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Canaanite Wine Cellar discovered at Tel Kabri

Trove of Ancient Wine Found in Bronze Age Canaanite Palace Could Fight Cancer


Last year, archaeologists discovered a huge hoard of storage vessels in a 6,000 square metre Bronze Age palace at Tel Kabri, located in what is now Israel. Known to be the largest wine cellar to ever be discovered, it is also the oldest known wine cellar within the known East, dating back to between 3,600 and 3,900 years. Now, a new study published in the journal PLOS ONE has revealed the results of an analysis conducted on residue found inside the jars, showing up the biomarkers of wine as well as a complex mixture of herbal additives. According to an article published in J Space News, ancient alcoholic beverages have shown potential in the fight against both lung and colon cancer.

The organic residue analysis using mass spectrometry revealed that the beverage included ingredients and additives such as honey, storax resin, terebinth resin, tartaric and syringic acid, cedar oil, cyperus, juniper, and possibly mint, myrtle, and cinnamon.

“This wasn’t moonshine that someone was brewing in their basement, eyeballing the measurements. This wine’s recipe was strictly followed in each and every jar,” said Brandeis University chemist Andrew Koh. The researchers suggest that humans at the time had a sophisticated understanding of plants and skills necessary to produce a complex beverage that balanced preservation, palatability, and psychoactivity.

Wine cellar at Tel Kabri

Wine cellar at Tel Kabri. Credit: Prof. Eric H. Cline and the Tel Kabri Excavation.

From the moment the first alcoholic beverages were discovered, man has used it as a medicine. Apart from the stress relieving, relaxing nature that alcohol has on the body and mind, alcohol is an antiseptic and in higher doses has anesthetizing effects. But it is a combination of alcohol and natural botanicals, which creates a far more effective medicine and has been used as such for thousands of years. It is the origin of the most famous toast, “Let’s drink to health”, which exists in many languages around the world.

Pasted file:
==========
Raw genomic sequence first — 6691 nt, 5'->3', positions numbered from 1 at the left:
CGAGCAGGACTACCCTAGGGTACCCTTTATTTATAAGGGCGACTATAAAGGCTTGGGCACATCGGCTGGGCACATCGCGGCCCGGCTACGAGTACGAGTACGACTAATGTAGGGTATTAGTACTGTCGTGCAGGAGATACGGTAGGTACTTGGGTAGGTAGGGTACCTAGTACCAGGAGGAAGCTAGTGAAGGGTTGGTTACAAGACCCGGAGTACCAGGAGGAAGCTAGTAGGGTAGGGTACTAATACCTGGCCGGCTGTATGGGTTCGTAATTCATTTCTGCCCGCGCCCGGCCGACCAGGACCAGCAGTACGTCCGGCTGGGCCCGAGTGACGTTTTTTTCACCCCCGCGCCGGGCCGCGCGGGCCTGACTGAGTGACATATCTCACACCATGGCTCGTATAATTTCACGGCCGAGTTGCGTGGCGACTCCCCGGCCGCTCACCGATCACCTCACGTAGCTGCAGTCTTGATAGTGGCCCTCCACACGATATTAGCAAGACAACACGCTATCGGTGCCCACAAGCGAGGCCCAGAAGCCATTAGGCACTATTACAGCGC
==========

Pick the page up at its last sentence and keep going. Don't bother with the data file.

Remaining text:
Professor Patrick McGovern, Scientific Director of the Biomolecular Archaeology Project for Cuisine of the University of Pennsylvania Museum, has spent the last two decades researching how ancient alcoholic beverages can be used in the fight against modern day diseases such as cancer. His research has shown that these ancient alcohols show significant anti-cancer activity. In particular, Professor McGovern’s research has found that certain additives in these ancient alcoholic beverages have shown positive activity against lung and colon cancer, and his plan for the future is to test against lung cancer in animal models.

Through different fields of scientific endeavour coming together, the discovery of the wine vessels in Tel Kabri not only sheds light on ancient wine production and palatial social practices of the time, it also has the potential to aid in future medical practices.

Featured image: Canaanite Wine Cellar discovered at Tel Kabri. Credit: Prof. Eric H. Cline and the Tel Kabri Excavation.

By April Holloway



Well It's made from grapes.

angieblackmon's picture

not to be the immature one, but the whole time i was reading this all i could picture was a snotty old man in a super fancy restaurant ordering a bottle of the finiest wine from this time period...p.s. i know nothing about wine! :)

love, light and blessings


Also remember that everything was organic back then and personal stress was less constant so cancer was probably a rare condition. I think the additives in the wine served other purposes by those who created it. Just my guess. The anti cancer qualities are secondary is my guess.

rbflooringinstall's picture

That's an interesting article but I'm not suprised. One of the most common themes amongst finds and research of ancient times is how we were a million times healthier back then than we have been in a long time.

Peace and Love,


The man spent 20 years researching. You spent two minutes being a worthless troll.


aprilholloway's picture


April Holloway is a Co-Owner, Editor and Writer of Ancient Origins. For privacy reasons, she has previously written on Ancient Origins under the pen name April Holloway, but is now choosing to use her real name, Joanna Gillan.

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